Hi, I'm Oliver. Let me introduce myself with a pre-written third-person bio.
Born in 1998, Oliver Dahl is the oldest of five children and lives in Idaho. Previous to finishing middle school, The Dreamers had earned him the a spot as one of Idaho's Top 50 Idaho authors (2011). The title of Idaho's Student of the Year (2012) preceded both the publication of Dahl's second novel, The Nightmarers, and the completion of his freshman year of high school. Oliver's books have spent time in the top percentages of books on Amazon.com. Authors like Brandon Mull, Obert Skye, and Richard Paul Evans own autographed copies and have expressed interest in The Dreamers. Dahl is also an awarded musician and engineer. He has twice as many Oscars as Leonardo DiCaprio, and has won the Tour De France as many times as Lance Armstrong.
Well, now that that's out of the way... Zara asked me to write about the toughest parts of my self-publishing process and how I overcame them. When I first read the topic, I knew it would make for a great, helpful post. And then I thought about it. What was the hardest part of self-publishing? My difficulty in picking something to write about doesn't derive from dozens of instances of difficult times while self-publishing. It's actually the opposite. Self-publishing is... really easy. That's the way the creators of this type of publishing intended, and I think that they have pulled it off rather well. I've had a harder time joining some websites!
However, this isn't to say that the road is completely smooth and without any hiccups. There are three main things that I have found to be the most difficult when self-publishing. Not coincidentally, I also feel that these are some of the most important parts if self publishing. Here we go.
1. Editing. Aah, my least favorite part of the writing process. And again, the hardest in my opinion. I guess this does fit more into the writing aspect of things than the publishing aspect, but having a clean, well-edited, professional book, free of typos and up to the quality standards of traditional publishers is going to be a HUGE advantage to you. You wouldn't believe how many reviews you will get that will comment on the grammar, spelling, and formatting mistakes that are in your book, if you have any. You may even lose a star off the rating in some cases. And positive reviews are going to have another huge impact on your sales.
What I did: I had my dad edit. I am currently having two other (professional) editors go through it who have kindly offered their services. I also had an old family friend to through it before The Nightmarers publication.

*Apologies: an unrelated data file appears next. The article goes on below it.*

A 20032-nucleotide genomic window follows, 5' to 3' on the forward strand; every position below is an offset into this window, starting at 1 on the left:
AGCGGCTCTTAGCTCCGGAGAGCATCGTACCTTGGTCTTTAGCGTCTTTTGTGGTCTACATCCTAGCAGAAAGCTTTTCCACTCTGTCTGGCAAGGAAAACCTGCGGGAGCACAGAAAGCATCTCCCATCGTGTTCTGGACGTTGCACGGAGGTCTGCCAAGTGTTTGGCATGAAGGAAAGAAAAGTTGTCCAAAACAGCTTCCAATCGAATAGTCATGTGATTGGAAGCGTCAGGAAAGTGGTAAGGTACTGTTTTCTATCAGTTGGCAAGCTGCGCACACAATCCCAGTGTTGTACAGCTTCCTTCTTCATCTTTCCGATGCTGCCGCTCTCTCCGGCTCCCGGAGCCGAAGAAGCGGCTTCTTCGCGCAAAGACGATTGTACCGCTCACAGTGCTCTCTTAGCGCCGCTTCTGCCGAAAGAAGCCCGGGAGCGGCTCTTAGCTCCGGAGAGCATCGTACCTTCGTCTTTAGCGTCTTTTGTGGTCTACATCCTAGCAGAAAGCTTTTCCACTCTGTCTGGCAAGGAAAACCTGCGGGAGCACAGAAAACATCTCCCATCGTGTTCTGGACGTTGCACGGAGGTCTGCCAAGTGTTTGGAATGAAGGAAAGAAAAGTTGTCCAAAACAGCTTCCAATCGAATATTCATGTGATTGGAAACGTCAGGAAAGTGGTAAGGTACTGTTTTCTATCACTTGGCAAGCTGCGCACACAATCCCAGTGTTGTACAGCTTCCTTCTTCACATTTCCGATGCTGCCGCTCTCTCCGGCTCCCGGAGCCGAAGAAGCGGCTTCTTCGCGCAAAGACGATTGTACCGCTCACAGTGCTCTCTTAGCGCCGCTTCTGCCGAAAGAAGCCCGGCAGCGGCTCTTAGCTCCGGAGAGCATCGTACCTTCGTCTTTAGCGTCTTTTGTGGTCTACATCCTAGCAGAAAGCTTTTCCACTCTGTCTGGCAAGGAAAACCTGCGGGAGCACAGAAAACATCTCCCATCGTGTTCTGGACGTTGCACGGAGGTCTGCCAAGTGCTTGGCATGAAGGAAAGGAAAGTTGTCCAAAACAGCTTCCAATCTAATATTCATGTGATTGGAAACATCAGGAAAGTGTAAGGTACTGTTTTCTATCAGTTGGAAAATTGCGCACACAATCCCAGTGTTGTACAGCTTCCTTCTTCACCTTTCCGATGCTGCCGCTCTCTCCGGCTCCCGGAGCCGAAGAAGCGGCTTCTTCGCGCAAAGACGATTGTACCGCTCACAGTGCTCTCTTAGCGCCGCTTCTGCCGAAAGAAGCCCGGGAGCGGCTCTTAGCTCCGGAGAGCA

2. Cover Creating. Though I have gotten better at it since I first started, cover creating can still be difficult, especially when sites like CreateSpace and LuLu's "cover creators" aren't all that great. I have spent hours moving around images, going from computer to computer on various programs so that they fit properly where I want them to on the cover, only to find that the new resolution of the image is incompatible. This has been the most stressful and annoying part of the self-publishing process that I have encountered. Hair was pulled, and angry grunts were made frequently. Many professionals will advise you to search out an actual cover designer. This can be this can result in much more professional looking covers.
What I did: I, didn't have the money or the budget to pay for one of these cover designers, so I did it myself. (And they turned out pretty awesome, right?!)
3. Promoting. Though the first two steps are also good, I feel as if promoting is where it really pays to have a traditional publisher. A traditional publisher can get you into bookstores, libraries, and pretty much anywhere else that sells books. They also promote your books in magazines, newspapers, on the radio, and even on television. This can pretty quickly start word-of-mouth marketing, which is really how people sell books. Getting your word out to other people about your book can be really difficult. Especially if it's just you promoting it. It's a lot easier for traditional publishers to promote books, because they have an entire marketing team with tons of experience that know exactly how to promote and sell your book.
So, that's it for now, but I hope you'll check out my books and start stalking me on a few places online, too. I hope you learned something new today, and that I gave you something else to think about. I'd love to hear back from you about what you thought, or with any questions.
Thanks for having me!
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I'm a self-published author— because being a college student wasn't hard enough! I write YA multi-genre fiction for young adults or the young at heart. I love This Is Us, NCIS, BBC's Sherlock,